Sure, LeBron James won his first title in Miami this year. But that was inevitable. Jeremy Lin’s rise, by contrast, was unforgettable.
It started on a quiet Saturday night, with New York City’s attention focused on the football Giants, who were playing in the Super Bowl the next day. The struggling New York Knicks needed a point guard, and their options were now down to a young benchwarmer from Harvard, Jeremy Lin, who had already been cut by two NBA teams. Lin scored 25 points off the bench in New York’s 99-92 win over New Jersey. From there, Linsanity exploded: he averaged 27.2 points per game in his first five starts, a new NBA record. Against the Los Angeles Lakers, on national television, Lin scored 38 points, out dueling Kobe Bryant himself. At Toronto four nights later, Lin’s rainbow three, from the top of the key, with under a second left gave New York a 90-87 win. The Knicks won seven straight games with Lin as the primary point, and nine out of 11. He made the cover of TIME, and Sports Illustrated – twice. As the first Asian-American player to thrive in the NBA, Lin was a global sensation.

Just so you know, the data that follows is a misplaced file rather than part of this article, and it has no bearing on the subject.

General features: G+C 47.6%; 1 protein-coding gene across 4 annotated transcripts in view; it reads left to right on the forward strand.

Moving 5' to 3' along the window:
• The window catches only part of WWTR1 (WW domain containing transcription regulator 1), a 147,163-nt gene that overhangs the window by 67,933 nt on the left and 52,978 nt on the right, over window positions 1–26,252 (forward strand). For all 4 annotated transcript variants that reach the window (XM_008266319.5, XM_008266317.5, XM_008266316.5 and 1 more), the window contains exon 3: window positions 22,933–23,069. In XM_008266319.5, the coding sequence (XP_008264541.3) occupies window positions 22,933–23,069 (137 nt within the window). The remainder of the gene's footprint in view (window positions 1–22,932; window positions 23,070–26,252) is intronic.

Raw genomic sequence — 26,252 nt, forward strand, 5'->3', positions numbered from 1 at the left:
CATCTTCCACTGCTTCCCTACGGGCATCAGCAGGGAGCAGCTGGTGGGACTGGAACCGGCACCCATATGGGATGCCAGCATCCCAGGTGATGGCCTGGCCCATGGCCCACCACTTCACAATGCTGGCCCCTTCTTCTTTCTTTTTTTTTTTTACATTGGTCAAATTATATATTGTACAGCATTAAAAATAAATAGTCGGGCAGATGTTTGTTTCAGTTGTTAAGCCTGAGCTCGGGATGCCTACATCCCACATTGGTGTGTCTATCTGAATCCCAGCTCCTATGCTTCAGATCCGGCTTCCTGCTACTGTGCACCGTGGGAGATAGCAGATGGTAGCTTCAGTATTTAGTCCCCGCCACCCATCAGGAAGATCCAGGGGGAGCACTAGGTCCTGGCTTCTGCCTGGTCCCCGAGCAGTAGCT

Not surprisingly Linsanity did soon subside: the Knicks struggled after the All-Star break, NBA defenses started to wise up to Lin’s tricks, and a torn meniscus ended his season prematurely in March. The Knicks, unconvinced that Lin’s stardom could last, declined to match his three-year, $25.1 million free-agent offer from the Houston Rockets this summer.
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